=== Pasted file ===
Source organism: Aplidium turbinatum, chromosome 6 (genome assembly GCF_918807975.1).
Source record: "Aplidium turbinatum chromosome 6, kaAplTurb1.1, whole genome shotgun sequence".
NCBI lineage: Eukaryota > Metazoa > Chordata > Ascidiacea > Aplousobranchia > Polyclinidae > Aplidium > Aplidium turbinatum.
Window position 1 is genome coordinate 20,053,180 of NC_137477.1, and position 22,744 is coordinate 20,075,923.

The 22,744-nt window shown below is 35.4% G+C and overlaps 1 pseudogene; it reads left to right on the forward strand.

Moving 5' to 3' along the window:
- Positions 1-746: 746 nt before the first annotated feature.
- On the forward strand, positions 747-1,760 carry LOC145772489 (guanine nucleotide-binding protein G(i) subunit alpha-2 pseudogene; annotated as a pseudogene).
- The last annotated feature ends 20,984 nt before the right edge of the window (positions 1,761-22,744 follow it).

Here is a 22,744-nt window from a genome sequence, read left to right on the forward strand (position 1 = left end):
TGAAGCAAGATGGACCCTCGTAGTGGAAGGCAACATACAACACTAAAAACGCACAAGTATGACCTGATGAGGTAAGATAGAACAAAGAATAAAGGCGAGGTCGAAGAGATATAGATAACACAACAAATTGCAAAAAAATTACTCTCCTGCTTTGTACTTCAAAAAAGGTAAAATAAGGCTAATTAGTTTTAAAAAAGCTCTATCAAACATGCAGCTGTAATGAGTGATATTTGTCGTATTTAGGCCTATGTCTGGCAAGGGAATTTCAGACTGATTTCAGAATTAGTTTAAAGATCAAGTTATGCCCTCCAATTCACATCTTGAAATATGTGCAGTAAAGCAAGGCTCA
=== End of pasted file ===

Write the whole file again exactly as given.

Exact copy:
Source organism: Aplidium turbinatum, chromosome 6 (genome assembly GCF_918807975.1).
Source record: "Aplidium turbinatum chromosome 6, kaAplTurb1.1, whole genome shotgun sequence".
NCBI lineage: Eukaryota > Metazoa > Chordata > Ascidiacea > Aplousobranchia > Polyclinidae > Aplidium > Aplidium turbinatum.
Window position 1 is genome coordinate 20,053,180 of NC_137477.1, and position 22,744 is coordinate 20,075,923.

The 22,744-nt window shown below is 35.4% G+C and overlaps 1 pseudogene; it reads left to right on the forward strand.

Moving 5' to 3' along the window:
- Positions 1-746: 746 nt before the first annotated feature.
- On the forward strand, positions 747-1,760 carry LOC145772489 (guanine nucleotide-binding protein G(i) subunit alpha-2 pseudogene; annotated as a pseudogene).
- The last annotated feature ends 20,984 nt before the right edge of the window (positions 1,761-22,744 follow it).

Here is a 22,744-nt window from a genome sequence, read left to right on the forward strand (position 1 = left end):
TGAAGCAAGATGGACCCTCGTAGTGGAAGGCAACATACAACACTAAAAACGCACAAGTATGACCTGATGAGGTAAGATAGAACAAAGAATAAAGGCGAGGTCGAAGAGATATAGATAACACAACAAATTGCAAAAAAATTACTCTCCTGCTTTGTACTTCAAAAAAGGTAAAATAAGGCTAATTAGTTTTAAAAAAGCTCTATCAAACATGCAGCTGTAATGAGTGATATTTGTCGTATTTAGGCCTATGTCTGGCAAGGGAATTTCAGACTGATTTCAGAATTAGTTTAAAGATCAAGTTATGCCCTCCAATTCACATCTTGAAATATGTGCAGTAAAGCAAGGCTCA